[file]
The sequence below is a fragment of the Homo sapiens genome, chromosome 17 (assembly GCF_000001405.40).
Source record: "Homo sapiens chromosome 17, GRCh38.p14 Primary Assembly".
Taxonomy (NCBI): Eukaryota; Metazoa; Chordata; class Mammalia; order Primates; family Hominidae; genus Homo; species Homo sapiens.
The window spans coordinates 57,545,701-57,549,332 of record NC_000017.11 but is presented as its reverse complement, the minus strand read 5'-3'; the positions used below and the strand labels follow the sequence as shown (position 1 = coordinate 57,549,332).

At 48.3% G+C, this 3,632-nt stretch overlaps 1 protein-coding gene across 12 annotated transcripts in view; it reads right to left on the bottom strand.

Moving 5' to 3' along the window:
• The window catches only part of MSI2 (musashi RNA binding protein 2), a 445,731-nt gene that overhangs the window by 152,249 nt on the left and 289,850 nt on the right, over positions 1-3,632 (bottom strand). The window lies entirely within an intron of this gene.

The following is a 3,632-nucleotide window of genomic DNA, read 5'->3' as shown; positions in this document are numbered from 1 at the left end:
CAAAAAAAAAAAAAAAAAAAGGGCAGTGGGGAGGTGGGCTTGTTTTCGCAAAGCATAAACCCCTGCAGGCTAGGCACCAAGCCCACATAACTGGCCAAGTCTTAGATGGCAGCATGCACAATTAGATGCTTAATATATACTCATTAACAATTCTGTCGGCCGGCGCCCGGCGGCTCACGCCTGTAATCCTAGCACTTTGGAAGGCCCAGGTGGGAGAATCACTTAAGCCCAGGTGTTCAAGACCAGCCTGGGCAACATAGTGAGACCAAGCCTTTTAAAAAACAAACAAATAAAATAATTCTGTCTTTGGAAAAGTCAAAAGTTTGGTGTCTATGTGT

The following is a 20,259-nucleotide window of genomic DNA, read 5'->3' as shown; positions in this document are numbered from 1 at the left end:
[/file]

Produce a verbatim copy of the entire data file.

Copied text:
The sequence below is a fragment of the Homo sapiens genome, chromosome 17 (assembly GCF_000001405.40).
Source record: "Homo sapiens chromosome 17, GRCh38.p14 Primary Assembly".
Taxonomy (NCBI): Eukaryota; Metazoa; Chordata; class Mammalia; order Primates; family Hominidae; genus Homo; species Homo sapiens.
The window spans coordinates 57,545,701-57,549,332 of record NC_000017.11 but is presented as its reverse complement, the minus strand read 5'-3'; the positions used below and the strand labels follow the sequence as shown (position 1 = coordinate 57,549,332).

At 48.3% G+C, this 3,632-nt stretch overlaps 1 protein-coding gene across 12 annotated transcripts in view; it reads right to left on the bottom strand.

Moving 5' to 3' along the window:
• The window catches only part of MSI2 (musashi RNA binding protein 2), a 445,731-nt gene that overhangs the window by 152,249 nt on the left and 289,850 nt on the right, over positions 1-3,632 (bottom strand). The window lies entirely within an intron of this gene.

The following is a 3,632-nucleotide window of genomic DNA, read 5'->3' as shown; positions in this document are numbered from 1 at the left end:
CAAAAAAAAAAAAAAAAAAAGGGCAGTGGGGAGGTGGGCTTGTTTTCGCAAAGCATAAACCCCTGCAGGCTAGGCACCAAGCCCACATAACTGGCCAAGTCTTAGATGGCAGCATGCACAATTAGATGCTTAATATATACTCATTAACAATTCTGTCGGCCGGCGCCCGGCGGCTCACGCCTGTAATCCTAGCACTTTGGAAGGCCCAGGTGGGAGAATCACTTAAGCCCAGGTGTTCAAGACCAGCCTGGGCAACATAGTGAGACCAAGCCTTTTAAAAAACAAACAAATAAAATAATTCTGTCTTTGGAAAAGTCAAAAGTTTGGTGTCTATGTGT

The following is a 20,259-nucleotide window of genomic DNA, read 5'->3' as shown; positions in this document are numbered from 1 at the left end: